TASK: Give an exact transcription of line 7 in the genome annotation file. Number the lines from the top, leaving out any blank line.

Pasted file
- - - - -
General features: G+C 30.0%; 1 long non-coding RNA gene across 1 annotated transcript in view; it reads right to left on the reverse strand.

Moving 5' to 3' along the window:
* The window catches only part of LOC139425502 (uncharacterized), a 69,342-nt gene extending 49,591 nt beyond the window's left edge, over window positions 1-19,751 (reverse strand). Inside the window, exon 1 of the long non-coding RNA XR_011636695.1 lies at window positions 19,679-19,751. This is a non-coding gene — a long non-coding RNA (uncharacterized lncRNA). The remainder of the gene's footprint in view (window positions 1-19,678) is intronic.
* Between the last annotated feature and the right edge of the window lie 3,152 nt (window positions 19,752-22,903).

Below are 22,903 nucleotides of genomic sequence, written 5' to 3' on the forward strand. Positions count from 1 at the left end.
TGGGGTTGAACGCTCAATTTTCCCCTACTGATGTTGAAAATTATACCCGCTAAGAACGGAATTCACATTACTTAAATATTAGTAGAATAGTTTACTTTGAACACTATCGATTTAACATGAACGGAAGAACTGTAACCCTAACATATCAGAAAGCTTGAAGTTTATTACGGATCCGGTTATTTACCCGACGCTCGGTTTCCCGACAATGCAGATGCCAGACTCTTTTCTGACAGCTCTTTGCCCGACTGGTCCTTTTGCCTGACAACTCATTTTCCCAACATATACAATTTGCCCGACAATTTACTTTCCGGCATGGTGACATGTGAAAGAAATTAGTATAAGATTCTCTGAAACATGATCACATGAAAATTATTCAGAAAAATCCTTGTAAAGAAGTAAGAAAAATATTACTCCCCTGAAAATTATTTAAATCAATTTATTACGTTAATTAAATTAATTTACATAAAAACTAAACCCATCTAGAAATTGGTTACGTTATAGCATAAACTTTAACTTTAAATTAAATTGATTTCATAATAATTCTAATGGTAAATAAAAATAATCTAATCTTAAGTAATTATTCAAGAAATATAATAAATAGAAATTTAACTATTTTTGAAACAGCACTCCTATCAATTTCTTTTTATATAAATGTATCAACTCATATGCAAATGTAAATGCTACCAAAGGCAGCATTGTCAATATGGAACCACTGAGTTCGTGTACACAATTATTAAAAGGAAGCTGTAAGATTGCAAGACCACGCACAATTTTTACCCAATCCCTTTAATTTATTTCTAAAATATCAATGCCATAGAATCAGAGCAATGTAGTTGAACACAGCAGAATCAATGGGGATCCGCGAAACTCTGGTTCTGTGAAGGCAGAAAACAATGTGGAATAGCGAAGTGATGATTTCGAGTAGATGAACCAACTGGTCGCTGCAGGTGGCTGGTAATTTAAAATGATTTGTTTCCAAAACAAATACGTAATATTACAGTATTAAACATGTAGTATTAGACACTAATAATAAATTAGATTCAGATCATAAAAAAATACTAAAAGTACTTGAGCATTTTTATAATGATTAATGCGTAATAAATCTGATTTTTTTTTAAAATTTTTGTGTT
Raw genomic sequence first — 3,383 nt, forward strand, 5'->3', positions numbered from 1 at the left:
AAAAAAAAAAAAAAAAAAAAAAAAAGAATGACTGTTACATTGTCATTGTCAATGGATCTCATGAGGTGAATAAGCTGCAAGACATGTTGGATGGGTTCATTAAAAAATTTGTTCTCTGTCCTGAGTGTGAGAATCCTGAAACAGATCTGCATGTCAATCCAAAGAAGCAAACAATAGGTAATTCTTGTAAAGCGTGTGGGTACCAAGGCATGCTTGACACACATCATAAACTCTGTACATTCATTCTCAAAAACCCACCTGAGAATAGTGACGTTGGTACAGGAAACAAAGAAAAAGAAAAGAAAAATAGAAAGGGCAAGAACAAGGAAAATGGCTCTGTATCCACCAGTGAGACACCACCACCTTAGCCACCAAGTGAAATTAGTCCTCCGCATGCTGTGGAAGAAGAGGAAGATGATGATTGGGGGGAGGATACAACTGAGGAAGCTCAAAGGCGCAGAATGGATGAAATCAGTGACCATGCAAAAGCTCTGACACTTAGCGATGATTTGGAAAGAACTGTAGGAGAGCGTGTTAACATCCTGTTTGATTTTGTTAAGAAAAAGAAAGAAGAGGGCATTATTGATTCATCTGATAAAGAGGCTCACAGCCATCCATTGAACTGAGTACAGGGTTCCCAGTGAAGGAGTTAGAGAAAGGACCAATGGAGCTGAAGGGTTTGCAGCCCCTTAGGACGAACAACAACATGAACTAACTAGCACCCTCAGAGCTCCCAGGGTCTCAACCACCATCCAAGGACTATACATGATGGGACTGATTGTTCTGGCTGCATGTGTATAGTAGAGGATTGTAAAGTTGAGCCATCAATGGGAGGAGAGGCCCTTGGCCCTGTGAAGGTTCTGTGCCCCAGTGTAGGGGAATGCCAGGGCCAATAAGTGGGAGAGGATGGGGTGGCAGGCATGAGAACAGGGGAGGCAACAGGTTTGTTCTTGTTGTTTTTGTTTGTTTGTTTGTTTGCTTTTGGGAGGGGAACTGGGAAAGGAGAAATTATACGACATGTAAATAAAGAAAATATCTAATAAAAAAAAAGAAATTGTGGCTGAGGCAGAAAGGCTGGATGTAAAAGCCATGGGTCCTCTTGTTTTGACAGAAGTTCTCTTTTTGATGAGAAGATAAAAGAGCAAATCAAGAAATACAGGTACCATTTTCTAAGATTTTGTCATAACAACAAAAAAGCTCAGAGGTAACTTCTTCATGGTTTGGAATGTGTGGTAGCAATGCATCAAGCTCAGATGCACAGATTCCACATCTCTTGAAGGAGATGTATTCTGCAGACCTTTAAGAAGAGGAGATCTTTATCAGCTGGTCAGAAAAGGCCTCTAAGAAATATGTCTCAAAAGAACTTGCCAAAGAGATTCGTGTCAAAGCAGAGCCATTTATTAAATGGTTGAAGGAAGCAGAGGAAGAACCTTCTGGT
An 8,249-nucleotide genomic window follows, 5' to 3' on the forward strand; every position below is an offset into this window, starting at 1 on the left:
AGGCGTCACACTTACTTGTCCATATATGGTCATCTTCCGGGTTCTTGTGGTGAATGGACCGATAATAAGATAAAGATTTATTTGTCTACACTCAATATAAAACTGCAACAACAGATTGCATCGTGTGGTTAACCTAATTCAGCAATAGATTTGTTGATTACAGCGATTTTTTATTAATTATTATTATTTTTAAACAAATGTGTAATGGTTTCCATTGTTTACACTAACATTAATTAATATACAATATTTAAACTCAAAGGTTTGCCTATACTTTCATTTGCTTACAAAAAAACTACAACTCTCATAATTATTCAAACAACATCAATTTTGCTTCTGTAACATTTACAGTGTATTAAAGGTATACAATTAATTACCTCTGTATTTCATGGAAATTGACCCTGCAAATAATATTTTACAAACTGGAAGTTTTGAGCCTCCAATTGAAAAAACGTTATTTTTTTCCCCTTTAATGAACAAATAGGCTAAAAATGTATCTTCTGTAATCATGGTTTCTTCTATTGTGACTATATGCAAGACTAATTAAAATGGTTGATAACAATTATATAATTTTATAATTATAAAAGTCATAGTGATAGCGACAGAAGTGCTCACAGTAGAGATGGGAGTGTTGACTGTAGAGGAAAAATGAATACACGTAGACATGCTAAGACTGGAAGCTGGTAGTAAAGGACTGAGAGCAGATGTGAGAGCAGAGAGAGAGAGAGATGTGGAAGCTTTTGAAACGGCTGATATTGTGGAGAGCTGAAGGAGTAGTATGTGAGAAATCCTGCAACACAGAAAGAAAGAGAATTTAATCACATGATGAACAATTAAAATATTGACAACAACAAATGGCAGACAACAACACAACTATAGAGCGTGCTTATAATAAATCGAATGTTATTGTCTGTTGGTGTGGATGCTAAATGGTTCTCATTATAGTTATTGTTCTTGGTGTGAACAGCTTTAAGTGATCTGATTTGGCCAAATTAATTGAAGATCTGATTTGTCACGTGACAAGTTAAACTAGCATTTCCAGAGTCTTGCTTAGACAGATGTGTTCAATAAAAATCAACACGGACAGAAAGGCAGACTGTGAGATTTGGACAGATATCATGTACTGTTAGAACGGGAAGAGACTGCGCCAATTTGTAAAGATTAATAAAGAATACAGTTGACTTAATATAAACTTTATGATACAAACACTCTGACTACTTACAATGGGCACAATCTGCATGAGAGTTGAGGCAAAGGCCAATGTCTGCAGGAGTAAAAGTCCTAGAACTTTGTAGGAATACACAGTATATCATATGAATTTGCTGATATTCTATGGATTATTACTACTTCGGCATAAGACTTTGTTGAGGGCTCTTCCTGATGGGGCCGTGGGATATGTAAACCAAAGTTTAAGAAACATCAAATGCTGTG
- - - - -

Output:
Raw genomic sequence first — 3,383 nt, forward strand, 5'->3', positions numbered from 1 at the left: